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    (Original post by Bhaal85)
    **** that. Looks hard, either that or you mean secx (which I doubt), is it a composite thing? Or is it a trig identity that I don't know?
    sech = 1/cosh, a hyperbolic function done in P4-6.
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    (Original post by Jonny W)
    sech = 1/cosh, a hyperbolic function done in P4-6.
    I thought so, though I've only gone up to P3.
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    (Original post by Jonny W)
    (Step 3ish.) Integrate sech(x), sech^2(x) and sech^3(x).
    Interesting. I can integrate sec x by partial fractions, but because of the subtle change in the trig identity I don't think the same way will work. I'll have a think about it. Cheers.
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    (Original post by rahaydenuk)
    Integrate wrt. t:
    sin( sin( t ) ) / cos( sin( t ) )
    Nasty. Even Mathematica can't do it.
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    (Original post by Jonny W)
    Nasty. Even Mathematica can't do it.
    Yes that would be because I typed out the wrong thing *looks embarassed*.
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    OK,

    Given the Gamma function defined as:

    Gamma(x) = Integral(0 to +infin.) { t^(x-1) * e^(-t) dt }

    Show (for real x) that Gamma(x) satisfies the functional equation:

    Gamma(x) = (x - 1)Gamma(x - 1)

    Hence show that for any integer n >= 1, Gamma(n) reduces to (n - 1)!.

    I'm proud of that question, I could write exam papers!
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    this is prettttty solid. The thing you're trying to integrate has quite a nice derivative, but my attempts to integrate as 1 x f(t) are getting a bit silly. Tried a few other methods but none of them are obviously leading towards a neat integral. I'll have a think about the sech x integration again.
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    (Original post by mik1a)
    Lol, oh a third year mathematic methods at oxford prelim. Not hard at all.

    differentiate x^x
    funnily enough, that was in the paper too.

    here: http://users.ox.ac.uk/~chri1957/P03_cp3j.pdf
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    Is the answer 1 + lnx?
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    (Original post by imasillynarb)
    Is the answer 1 + lnx?
    to differentiating x^x? no, not quite.
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    (Original post by elpaw)
    to differentiating x^x? no, not quite.
    oh wait, ill get it

    y = x^x
    lny = xlnx
    1/ydy/dx = 1+ lnx

    dy/dx = y(1+lnx)

    y = x^x

    dy/dx = x^x(1+lnx) ??
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    (Original post by fishpaste)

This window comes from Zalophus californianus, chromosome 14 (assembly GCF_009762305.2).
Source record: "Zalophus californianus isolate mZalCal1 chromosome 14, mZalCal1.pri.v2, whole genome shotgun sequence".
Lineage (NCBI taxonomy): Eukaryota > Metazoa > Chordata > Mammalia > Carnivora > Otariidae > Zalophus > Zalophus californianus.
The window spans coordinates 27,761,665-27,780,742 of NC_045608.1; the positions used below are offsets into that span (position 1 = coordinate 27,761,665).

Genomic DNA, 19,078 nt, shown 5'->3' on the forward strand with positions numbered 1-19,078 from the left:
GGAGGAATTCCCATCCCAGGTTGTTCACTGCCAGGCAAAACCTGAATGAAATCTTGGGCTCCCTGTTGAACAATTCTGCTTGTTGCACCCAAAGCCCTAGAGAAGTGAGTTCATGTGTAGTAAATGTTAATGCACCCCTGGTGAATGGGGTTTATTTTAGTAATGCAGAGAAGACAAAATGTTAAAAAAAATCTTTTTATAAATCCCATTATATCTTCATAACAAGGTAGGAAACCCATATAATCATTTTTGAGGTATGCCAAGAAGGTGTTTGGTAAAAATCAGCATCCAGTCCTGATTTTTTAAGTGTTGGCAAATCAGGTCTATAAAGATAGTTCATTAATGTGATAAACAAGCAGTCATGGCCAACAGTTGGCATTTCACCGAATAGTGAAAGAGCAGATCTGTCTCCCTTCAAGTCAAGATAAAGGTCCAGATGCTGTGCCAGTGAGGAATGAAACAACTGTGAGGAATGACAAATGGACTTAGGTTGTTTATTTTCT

I got the following answer, I will eat my underpants live on webcam if it's right because it's very silly looking.
    So, when do we get to see this?
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    (Original post by imasillynarb)
    Is the answer 1 + lnx?
    Think about what x^x means for irrational reals or complex numbers. Given its definition (hint: in terms of the exponential function), differentiating it is easy. In fact, you can't really expect to do anything with it if you don't know what it means, i.e. its definition.
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    (Original post by rahaydenuk)
    Think about what x^x means for irrational reals or complex numbers. Given its definition (hint: in terms of the exponential function), differentiating it is easy. In fact, you can't really expect to do anything with it if you don't know what it means, i.e. its definition.
    irrational reals...complex numbers...mean nothing to me
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    (Original post by imasillynarb)
    dy/dx = x^x(1+lnx) ??
    yep, correct.
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    (Original post by imasillynarb)
    irrational reals...complex numbers...mean nothing to me
    Not surprising, especially when you think my girlfriend looks 30 :eek:
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    (Original post by elpaw)
    yep, correct.
    Woo, hoo. First time I forgot the y Schoolboy error.
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    (Original post by Jonny W)
    (Step 3ish.) Integrate sech(x), sech^2(x) and sech^3(x).
    can you do this one by invoking the exponential defenitions?
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    (Original post by Joey_Johns)
    Not surprising, especially when you think my girlfriend looks 30 :eek:
    So did everyone else who saw the picture
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    (Original post by imasillynarb)
    irrational reals...complex numbers...mean nothing to me
    OK... if I asked you what 2^2 was, you'd answer 4 yes?

    What if I asked you what 2^(pi) was to 3 decimal places? Without using a calculator. Do you know what I mean when I say "2 to the power of pi"? Is this 2 times 2 pi times? What does that mean?

    In fact, x^a is defined to be e^(a * ln(x)), and this definition helpfully reduces to the 'accepted' results for x^(p/q) where p and q are integers. e^(pi * ln(2)) is what you mean when you say 2^(pi), and this could be expanded using the series expansion for e^(x) (its definition) and ln(x) without using a calculator.
 
 
 
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